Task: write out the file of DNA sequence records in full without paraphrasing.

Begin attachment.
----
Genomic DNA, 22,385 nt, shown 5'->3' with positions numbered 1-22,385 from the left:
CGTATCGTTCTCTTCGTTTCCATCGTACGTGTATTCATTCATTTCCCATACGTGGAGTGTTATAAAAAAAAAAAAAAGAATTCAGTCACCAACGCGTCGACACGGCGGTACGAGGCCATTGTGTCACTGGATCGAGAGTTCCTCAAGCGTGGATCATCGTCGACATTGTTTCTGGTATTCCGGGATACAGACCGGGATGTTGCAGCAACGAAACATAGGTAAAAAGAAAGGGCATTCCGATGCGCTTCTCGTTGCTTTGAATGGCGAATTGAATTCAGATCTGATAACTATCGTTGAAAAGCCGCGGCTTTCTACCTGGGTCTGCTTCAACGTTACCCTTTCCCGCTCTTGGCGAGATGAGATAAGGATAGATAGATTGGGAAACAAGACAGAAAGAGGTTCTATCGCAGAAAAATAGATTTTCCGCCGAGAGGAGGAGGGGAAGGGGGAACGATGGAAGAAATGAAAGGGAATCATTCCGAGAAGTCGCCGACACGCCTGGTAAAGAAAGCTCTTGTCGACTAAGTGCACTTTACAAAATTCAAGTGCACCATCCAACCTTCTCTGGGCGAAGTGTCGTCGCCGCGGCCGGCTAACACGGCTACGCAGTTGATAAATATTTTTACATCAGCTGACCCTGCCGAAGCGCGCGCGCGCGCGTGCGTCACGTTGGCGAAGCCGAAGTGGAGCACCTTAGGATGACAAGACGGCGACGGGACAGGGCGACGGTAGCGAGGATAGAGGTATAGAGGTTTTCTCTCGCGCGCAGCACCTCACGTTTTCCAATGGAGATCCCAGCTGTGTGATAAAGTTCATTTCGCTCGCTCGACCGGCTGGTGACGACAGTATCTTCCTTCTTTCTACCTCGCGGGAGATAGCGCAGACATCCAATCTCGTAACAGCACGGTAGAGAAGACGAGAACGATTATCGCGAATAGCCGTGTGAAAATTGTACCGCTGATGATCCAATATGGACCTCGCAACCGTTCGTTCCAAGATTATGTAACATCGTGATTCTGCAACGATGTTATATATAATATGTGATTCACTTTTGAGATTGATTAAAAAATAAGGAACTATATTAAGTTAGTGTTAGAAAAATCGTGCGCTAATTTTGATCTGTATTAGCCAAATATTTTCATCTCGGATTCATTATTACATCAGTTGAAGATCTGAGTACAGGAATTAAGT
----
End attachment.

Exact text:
Genomic DNA, 22,385 nt, shown 5'->3' with positions numbered 1-22,385 from the left:
CGTATCGTTCTCTTCGTTTCCATCGTACGTGTATTCATTCATTTCCCATACGTGGAGTGTTATAAAAAAAAAAAAAAGAATTCAGTCACCAACGCGTCGACACGGCGGTACGAGGCCATTGTGTCACTGGATCGAGAGTTCCTCAAGCGTGGATCATCGTCGACATTGTTTCTGGTATTCCGGGATACAGACCGGGATGTTGCAGCAACGAAACATAGGTAAAAAGAAAGGGCATTCCGATGCGCTTCTCGTTGCTTTGAATGGCGAATTGAATTCAGATCTGATAACTATCGTTGAAAAGCCGCGGCTTTCTACCTGGGTCTGCTTCAACGTTACCCTTTCCCGCTCTTGGCGAGATGAGATAAGGATAGATAGATTGGGAAACAAGACAGAAAGAGGTTCTATCGCAGAAAAATAGATTTTCCGCCGAGAGGAGGAGGGGAAGGGGGAACGATGGAAGAAATGAAAGGGAATCATTCCGAGAAGTCGCCGACACGCCTGGTAAAGAAAGCTCTTGTCGACTAAGTGCACTTTACAAAATTCAAGTGCACCATCCAACCTTCTCTGGGCGAAGTGTCGTCGCCGCGGCCGGCTAACACGGCTACGCAGTTGATAAATATTTTTACATCAGCTGACCCTGCCGAAGCGCGCGCGCGCGCGTGCGTCACGTTGGCGAAGCCGAAGTGGAGCACCTTAGGATGACAAGACGGCGACGGGACAGGGCGACGGTAGCGAGGATAGAGGTATAGAGGTTTTCTCTCGCGCGCAGCACCTCACGTTTTCCAATGGAGATCCCAGCTGTGTGATAAAGTTCATTTCGCTCGCTCGACCGGCTGGTGACGACAGTATCTTCCTTCTTTCTACCTCGCGGGAGATAGCGCAGACATCCAATCTCGTAACAGCACGGTAGAGAAGACGAGAACGATTATCGCGAATAGCCGTGTGAAAATTGTACCGCTGATGATCCAATATGGACCTCGCAACCGTTCGTTCCAAGATTATGTAACATCGTGATTCTGCAACGATGTTATATATAATATGTGATTCACTTTTGAGATTGATTAAAAAATAAGGAACTATATTAAGTTAGTGTTAGAAAAATCGTGCGCTAATTTTGATCTGTATTAGCCAAATATTTTCATCTCGGATTCATTATTACATCAGTTGAAGATCTGAGTACAGGAATTAAGT